Five years ago, a young man uprooted himself from his home in Melbourne, Australia for an expat assignment to a country he knew very little about. He was 27, a greenhorn in the industry, and was assigned to head a promising company. He would operate in a market whose culture and corporate nuances he was totally unfamiliar with.This is the story of Daniel Alexander and his continuing encounter with the Philippines.
Alexander has been working for more than half of his life, and now, at only 32, and a college undergraduate, he is Country Manager, Philippines, of Converga Asia, a top Australian Business Process Outsourcing (BPO) company based in Bonifacio Global City, Taguig.
From the bottom, up!
Alexander began his career at the age of 14 in Melbourne. He went to class during the day and worked as a kitchen hand in a hotel after school until 10 in the evening. The youngster, however, refused to see himself at the bottom rung forever. He went to university to take up Business Marketing. Eventually sensing that he did not belong in the classroom, he left school to start a small business with some friends and continued working in the hospitality field. Alexander would often stay on after his shift in order to learn other kitchen functions. His tenacity paid off, working his way to becoming general manager of a property belonging to the Australian Leisure and Hospitality Group for six years.
Alexander left pushing rooms and restaurants to join the BPO industry with Converga as Customer Service Manager, with 20 people under him. Within six months, he was promoted to National Account Manager. He assumed more responsibilities and actively engaged various stakeholders in the organization because he believed the acquisition of knowledge is best done on the job and through interaction with people. Further career advancement followed—a 12-month stint as General Manager for Data Entry Shared Services, after which came the position of Country Manager for Finance and Human Resources.
All these movements prepared him well for his biggest challenge to date: Country Manager of Coverga Philippines. Converga Asia started its Philippine operations in 2010 with a mere 40 employees. It has since increased its manpower complement to 1,000 employees in 2017 to emerge as a major player in the local BPO landscape.
Life in the Philippines has proven to be a genuine learning experience for Alexander. He says: “I think personally and professionally, it took me some time to get used to the size and the scope of the job, in another country, in another culture. Not only was I responsible for the daily operations of the company, but I was also responsible for the company’s cash flow, making sure there was enough money in the bank for payroll and for profit.”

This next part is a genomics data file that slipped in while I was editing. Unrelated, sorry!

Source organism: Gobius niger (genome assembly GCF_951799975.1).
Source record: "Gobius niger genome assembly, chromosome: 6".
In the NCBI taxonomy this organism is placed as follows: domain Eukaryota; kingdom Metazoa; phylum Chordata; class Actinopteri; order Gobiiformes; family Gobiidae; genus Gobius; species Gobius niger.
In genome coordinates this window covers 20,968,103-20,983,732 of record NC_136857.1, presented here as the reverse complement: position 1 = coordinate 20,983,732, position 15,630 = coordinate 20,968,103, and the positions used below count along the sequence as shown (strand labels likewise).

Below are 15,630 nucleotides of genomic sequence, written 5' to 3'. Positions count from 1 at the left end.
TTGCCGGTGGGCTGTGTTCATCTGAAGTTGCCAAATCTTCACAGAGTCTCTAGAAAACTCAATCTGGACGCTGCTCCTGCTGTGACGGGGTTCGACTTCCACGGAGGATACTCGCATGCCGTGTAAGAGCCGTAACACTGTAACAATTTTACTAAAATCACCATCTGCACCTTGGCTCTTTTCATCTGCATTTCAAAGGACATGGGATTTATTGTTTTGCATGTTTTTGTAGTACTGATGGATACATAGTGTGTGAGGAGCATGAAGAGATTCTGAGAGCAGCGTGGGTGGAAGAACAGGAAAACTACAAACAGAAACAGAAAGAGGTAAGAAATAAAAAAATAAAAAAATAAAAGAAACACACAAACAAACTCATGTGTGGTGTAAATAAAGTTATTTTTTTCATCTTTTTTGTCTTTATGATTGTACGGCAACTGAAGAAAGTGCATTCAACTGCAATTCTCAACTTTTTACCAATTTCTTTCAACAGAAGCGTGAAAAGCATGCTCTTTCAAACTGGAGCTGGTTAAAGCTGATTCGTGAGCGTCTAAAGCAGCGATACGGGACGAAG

He was also introduced to the culture and work dynamics unique to the market. “The biggest difference between working in Australia and in the Philippines is that here, the workplace is an extension of one’s family. Your seatmate at work quite often becomes your lifelong friend.
“The connection between employees is a lot stronger than what it is in Australia. I believe this is good for the company as long as professional distance is maintained. There are instances when managers find it hard to provide feedback to someone who is their friend. So in Converga, we ensure that people have a way to always have positive conversations.”
Alexander had to contend with two critical elements that characterize the local workplace. First, he needed to understand the psyche of the Filipino employee. Filipinos, as Alexander came to realize, are generally more shy, less assertive and non-confrontational compared with “Aussies,” the popular nickname for Australians.
To mold his staff into individuals who could navigate an international business environment, he encouraged more self-expression, which helped to boost self-confidence. At the same time, he had to remember to marry the Filipino traits of being nurturing and making personal relationships a priority with corporate panache.
Alexander also had to consider the influence millennials have had on BPO office dynamics. He believes there is a stigma attached to this sector of society, which employers have generally perceived in a negative light. But when handled properly, this group is capable of unleashing its creativity for the company’s growth and staying loyal.
The appreciation for millennials stems from a reasoning that what drives and motivates them are for, the most part, what drives and motivates Alexander himself. “For millennials, it’s not always about the paycheck,” he says.
“What matters sometimes is that sense of being part of something bigger than one’s self and making a positive impact on the community… of being recognized when they do a good job and being part of a company they can be proud of.” Youth, instead of being a drawback, became Alexander’s friend and ally, leading him to find common ground with his employees, most of whom are in their mid-20s to early 30s like him.